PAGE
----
While the road system and the sea lanes first and foremost served military function in the Empire, they boosted the movement of people and goods. Under the Pax Romana, both flourished, allowing the spread of the Good News across the Empire.

E. Urban Life in the Empire: the Polis.

As mentioned above, Greek culture throughout antiquity was urban. It took root and flowered in the polis. So, we should now turn to the structure of the polis and list the great Hellenistic cities in the first century CE.

In structure, the polis consisted of villages or neighborhoods clustered around a city center. That center contained a large open area for commerce, called an "agora" or marketplace. Close to the center, a high point was created as an "acropolis" or citadel, containing a temple, usually dedicated to the patron deity of the city. Various temples and altars were sprinkled around the center, reflected the polytheism of the times. Other amenities included a gymnasia and theaters (for presentation of plays, speeches and religious festivals). In it's later development, designers planned new cities along grid lines that emphasized not only order, but focus upon its center and institutions. By focusing the cultural, religious and commercial life of the city in its center, the polis could exert control over the outlining rural areas.

1. Structures in the Polis

a. The Agora. The commerce within the agora brought together peoples of various classes, buying and selling, haggling and bartering, creating a sense of social cohesion. The agora also provided a gathering area to hear not only gossip but town criers who hawked wares and announced official news, along with preachers who shouted to spread their philosophies. Of course, that did not stop shoppers from heckling those criers and philosophers. In the hustle and bustle of the agora, not only did money and goods exchange hands, there was also an exchange of ideas.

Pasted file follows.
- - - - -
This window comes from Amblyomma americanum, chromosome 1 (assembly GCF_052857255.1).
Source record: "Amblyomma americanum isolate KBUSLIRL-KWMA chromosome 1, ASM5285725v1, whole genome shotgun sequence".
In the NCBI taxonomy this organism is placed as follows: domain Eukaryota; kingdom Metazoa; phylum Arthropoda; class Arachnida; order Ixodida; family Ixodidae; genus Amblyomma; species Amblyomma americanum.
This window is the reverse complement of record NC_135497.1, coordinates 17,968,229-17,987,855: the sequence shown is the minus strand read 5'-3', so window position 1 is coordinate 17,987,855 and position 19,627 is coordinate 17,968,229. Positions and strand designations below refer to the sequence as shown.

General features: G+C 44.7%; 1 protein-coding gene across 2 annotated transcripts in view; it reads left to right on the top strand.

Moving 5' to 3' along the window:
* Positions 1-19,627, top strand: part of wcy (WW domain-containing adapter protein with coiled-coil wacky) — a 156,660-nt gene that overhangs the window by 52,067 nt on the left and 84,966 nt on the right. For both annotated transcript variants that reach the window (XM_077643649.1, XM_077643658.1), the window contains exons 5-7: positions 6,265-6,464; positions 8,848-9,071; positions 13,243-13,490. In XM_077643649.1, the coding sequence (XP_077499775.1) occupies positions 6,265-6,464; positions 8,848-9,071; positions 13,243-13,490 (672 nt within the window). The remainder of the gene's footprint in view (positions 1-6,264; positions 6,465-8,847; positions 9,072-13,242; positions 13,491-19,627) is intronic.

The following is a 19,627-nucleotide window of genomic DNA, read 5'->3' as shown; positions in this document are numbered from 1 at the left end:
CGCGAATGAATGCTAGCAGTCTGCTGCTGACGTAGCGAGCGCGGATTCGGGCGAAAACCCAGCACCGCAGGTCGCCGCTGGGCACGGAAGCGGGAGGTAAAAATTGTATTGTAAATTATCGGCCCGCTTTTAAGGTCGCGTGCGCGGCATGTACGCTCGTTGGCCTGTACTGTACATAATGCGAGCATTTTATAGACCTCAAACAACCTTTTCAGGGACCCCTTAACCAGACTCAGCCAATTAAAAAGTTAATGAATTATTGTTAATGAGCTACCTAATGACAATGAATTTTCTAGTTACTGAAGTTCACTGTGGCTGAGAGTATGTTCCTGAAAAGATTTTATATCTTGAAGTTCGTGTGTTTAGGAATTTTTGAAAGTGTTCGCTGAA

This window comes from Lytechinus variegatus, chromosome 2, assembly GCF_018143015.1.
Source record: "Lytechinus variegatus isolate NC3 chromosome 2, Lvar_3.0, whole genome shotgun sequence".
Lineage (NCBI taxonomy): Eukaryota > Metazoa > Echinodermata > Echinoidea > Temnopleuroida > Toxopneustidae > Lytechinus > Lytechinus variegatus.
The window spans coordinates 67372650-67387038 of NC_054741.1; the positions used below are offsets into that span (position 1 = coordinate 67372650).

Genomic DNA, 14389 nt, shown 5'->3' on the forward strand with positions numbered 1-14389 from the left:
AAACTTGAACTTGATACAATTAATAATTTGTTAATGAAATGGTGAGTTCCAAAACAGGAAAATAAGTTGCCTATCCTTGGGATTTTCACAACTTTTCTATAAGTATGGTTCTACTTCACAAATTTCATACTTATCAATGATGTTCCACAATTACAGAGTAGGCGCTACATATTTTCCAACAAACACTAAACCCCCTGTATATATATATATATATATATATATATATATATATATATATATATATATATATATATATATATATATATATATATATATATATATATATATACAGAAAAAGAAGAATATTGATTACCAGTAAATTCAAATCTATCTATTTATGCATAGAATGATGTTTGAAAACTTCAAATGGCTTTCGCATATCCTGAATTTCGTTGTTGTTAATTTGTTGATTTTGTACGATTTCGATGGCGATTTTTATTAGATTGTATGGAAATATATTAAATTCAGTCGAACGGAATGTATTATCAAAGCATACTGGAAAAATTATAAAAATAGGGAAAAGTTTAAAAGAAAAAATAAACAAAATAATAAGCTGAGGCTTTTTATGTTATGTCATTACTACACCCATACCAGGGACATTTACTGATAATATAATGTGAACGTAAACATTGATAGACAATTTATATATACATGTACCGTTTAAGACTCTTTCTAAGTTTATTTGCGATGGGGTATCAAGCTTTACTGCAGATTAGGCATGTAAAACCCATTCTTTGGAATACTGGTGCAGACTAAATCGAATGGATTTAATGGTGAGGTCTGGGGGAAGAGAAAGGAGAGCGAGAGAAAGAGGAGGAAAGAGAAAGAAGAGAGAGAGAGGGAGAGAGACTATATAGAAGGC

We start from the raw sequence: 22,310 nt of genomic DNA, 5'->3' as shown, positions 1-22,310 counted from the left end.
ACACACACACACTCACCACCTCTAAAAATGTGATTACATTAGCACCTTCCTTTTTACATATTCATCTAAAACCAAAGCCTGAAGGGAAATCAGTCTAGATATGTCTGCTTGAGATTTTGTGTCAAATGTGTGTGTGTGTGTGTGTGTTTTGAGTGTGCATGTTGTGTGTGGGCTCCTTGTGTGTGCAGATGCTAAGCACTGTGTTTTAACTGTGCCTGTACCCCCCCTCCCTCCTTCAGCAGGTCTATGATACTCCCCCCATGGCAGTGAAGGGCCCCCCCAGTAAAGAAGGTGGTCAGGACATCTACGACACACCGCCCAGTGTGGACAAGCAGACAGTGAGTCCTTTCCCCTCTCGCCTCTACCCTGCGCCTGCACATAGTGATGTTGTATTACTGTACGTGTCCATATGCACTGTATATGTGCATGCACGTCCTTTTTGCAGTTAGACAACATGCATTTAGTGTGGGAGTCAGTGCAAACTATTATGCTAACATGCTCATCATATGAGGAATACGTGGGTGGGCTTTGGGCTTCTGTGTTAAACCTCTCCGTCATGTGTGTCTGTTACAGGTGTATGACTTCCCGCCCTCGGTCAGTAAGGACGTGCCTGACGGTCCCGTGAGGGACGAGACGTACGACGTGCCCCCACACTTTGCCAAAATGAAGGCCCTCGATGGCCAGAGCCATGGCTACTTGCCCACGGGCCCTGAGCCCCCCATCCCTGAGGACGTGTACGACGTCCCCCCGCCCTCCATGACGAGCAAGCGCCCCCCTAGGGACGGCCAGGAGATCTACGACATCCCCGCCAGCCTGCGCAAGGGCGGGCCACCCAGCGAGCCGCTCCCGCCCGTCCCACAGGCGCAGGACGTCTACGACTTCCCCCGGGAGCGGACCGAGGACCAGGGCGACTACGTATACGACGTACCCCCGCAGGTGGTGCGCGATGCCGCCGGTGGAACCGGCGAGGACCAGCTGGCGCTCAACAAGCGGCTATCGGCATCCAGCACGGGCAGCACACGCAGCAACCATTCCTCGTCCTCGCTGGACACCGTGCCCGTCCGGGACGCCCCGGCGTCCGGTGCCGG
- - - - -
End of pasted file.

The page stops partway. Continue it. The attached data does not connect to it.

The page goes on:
b. The Acropolis. As the high point of the polis, the acropolis acted not only as the citadel people looked up to, it was pinnacle of their aspirations and loyalties. Citizens rallied around the temple on it and the deity's statue housed within. As such, worship of the polis patron emphasized both patriotism and piety. No doubt, the rich built and maintained its temple as a gift to the citizens; civic pride pushed designers to create the worship edifice to be more beautiful and ornate that those in other cities. Such competition encouraged the development of architecture and the visual arts.

c. Other temples and altars. Within their polytheistic world, Greeks accepted the other gods within their own cultural pantheon. They also adapted foreign deities but grafting one of their a gods or demigods upon it, thereby morphing the identity of a strange deity into a new, more familiar one,

Each temple or outdoor altar included a wall to separate the sacred area from the profane. Most of the time, no dedicated clergy existed; the civic fathers led the city worshipers in sacrifice. These rich and well connected financed the religious festivals and, so, had the privilege to act as priests.

In Acts 17:16-34, St. Paul addressed the Athenians about their altar to an "unknown god."

d. Gymnasia. The gymnasia (from which we get the word "gymnasium") was a training center for free men competing in public games. It also acted as a male social club which housed an exercise area, communal baths and lecture room for philosophical presentations.

The term "gymnasia" came from the Greek word for "naked" (gymos). Competitors would train and compete in the nude as a way to emulate and honor the gods.